Popping my Point Perpendicular cherry: a newbie’s guide to surviving NSW sea cliffs

Point Perpendicular, New South Wales

1. The world of sea cliffs climbing is different to that of the mountains. Be at one with the spooge. You may be terrified of the supreme slippage at first, but you must try to acclimatise in order to avoid day long grumpiness.


2. If you formerly had a terrifying sea cliff experience, expect this one to be no different. There are waves. They are big. And crashing. Hmm.

3. Leaning out over the cliff yields the best photos. Add a lathering of mist and a good looking man to complete the adventure look.
4. Albeit overcast, wear sunscreen and bring sunglasses. Ocean + glare + strolling along light coloured cliff lines = squinty eyes (and a weird tan).

5. Don’t be so busy being terrified that you forget to bask in your surroundings.





Musings in nostalgia and the love of climbing


Penrith, Australia

I have never thought of myself as one who could be afflicted with homesickness.

Long before I discovered I could be so incredulously wrong, I was adamant I would never feel this way. In Brisbane, I dreamed of making a great escape and traipse the streets of foreign lands. Once I had finally made it, the grass looked ever greener on the other side and I soon accepted that I did lead a rather privileged life and upbringing in my home town. Public transport, while mostly infuriating, was at least limited to at most 45 minute trips. The bus picked me up directly across the road from the climbing gym and dropped me at my door step. My beloved, scenic, picturesque, idyllic areas  of Teneriffe and New Farm were the epicenters of all my dining maintees. So spoiled was I in my choice of cafes and cuisines of my whimsical choosing that I never could have predicted a world of opposites when I moved to Sydney.

Our need to be close to the Blue Mountains and subsequent job search in the Western suburbs has drifted us far away from the frugal lifestyle that was. To simply put, a bigger city equals a great deal more effort to go places. The Western suburbs are far removed from the windswept, tree lined wonderland that is Teneriffe. The cost of living is considerably higher in return of far less luxuries; especially pertinent when you must consider two. It’s not enjoyable having to travel between three supermarkets to do your groceries because the things you need are not situated in the one place.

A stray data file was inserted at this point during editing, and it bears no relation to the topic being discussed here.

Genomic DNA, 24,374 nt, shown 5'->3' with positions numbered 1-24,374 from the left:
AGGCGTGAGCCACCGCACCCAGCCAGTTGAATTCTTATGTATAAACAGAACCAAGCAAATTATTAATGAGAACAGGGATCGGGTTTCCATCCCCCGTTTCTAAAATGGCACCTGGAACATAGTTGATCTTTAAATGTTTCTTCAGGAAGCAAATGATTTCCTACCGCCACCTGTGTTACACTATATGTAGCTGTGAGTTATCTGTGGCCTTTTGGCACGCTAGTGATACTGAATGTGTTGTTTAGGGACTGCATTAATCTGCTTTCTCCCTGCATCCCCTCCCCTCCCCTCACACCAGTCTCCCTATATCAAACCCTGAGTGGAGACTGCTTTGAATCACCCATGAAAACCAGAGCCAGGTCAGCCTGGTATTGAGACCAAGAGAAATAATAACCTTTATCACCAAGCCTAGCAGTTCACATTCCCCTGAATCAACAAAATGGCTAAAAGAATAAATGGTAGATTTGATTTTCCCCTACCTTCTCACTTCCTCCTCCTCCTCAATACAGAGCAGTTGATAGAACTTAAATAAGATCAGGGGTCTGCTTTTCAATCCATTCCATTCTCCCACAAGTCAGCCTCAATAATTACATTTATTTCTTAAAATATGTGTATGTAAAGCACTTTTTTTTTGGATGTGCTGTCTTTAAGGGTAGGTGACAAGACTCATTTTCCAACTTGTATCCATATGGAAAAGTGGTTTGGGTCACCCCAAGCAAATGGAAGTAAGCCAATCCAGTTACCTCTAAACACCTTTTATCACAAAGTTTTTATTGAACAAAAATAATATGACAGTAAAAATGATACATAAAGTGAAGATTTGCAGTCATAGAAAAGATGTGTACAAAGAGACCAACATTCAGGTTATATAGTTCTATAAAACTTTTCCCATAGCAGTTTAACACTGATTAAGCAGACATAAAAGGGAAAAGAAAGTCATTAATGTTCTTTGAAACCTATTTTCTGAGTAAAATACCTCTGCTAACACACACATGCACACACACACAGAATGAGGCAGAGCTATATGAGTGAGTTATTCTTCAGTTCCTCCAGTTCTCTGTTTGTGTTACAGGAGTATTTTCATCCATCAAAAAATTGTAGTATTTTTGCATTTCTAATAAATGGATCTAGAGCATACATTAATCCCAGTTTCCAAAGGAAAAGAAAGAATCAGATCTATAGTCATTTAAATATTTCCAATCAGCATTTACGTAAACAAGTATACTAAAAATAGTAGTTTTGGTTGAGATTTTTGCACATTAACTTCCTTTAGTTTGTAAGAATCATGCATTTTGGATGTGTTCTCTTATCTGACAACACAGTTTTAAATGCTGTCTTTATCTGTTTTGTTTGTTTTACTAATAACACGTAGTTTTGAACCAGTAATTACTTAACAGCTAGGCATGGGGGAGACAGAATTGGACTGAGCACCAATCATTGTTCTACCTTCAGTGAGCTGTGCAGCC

I yearn for the unconditional love of a pet but rentals here render that dream impossible, but only for now.

The decision to relocate was spontaneous, but rather than lament I remind myself that these are, at best, minor grievances.

Because the weekend comes. And the freedom we’ve assigned ourselves to trample through the wilderness, hanging off rocks and swinging out of cliff faces engulfs us. It is hard to imagine life without climbing. It is scintillating, all consuming and above anything, essential. The endless pursuit of improved skill, the waging of war with your mental and physical capabilities; never before have I encountered an experience to reveal such a new existence and lifestyle as this. Of course, I hadn’t done any form of sport or exercise in ten years prior to this, so I may be slightly biased.

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The Tube 2

I have quite enjoyed growing up these last few years. I don’t believe one can truly begin to form a solid awareness of themselves whilst they are still young, or at least such has been the case for me. Evenings were spent following what every other 18 year old was doing with no individual thought or action.

Only from lessons in love and loss, my short stints in solo travel, random wanderings, sojourns in nature and the serendipitous discovery of climbing have I really come to realise these true matters of the heart. The things that bring the most sunshine to my life for now. How incredibly exciting it is to continue discovering.

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Proscrastination ends in Penrith

Penrith, Australia

I promised myself that somehow I wouldn’t let my blog get away from me, and yet somehow here I am, a year later and the spiral of despair I descended in has led to this very prominent absence. It wasn’t all the injury’s fault; my natural disposition to procrastinate didn’t quite help matters.

So how did I end up here? In Sydney’s western suburbs instead of in South America like I had planned? I ask myself the same question often.

Last November I had some big decisions to make and, upon realising that my perspective on travelling had changed dramatically, I took the easy way out.

Where on my round-the-world trip I barely looked at my phone, I found myself talking to my friends back home more and more.

Where I used to find aimless wandering joyous, I found myself wanting to simply just climb all the time. The thought that there would be a chance I could not find partners in South America created angst. Sure, I could have chanced it and embarked on probably what would have been one of the greatest adventures of my life, but my will was broken.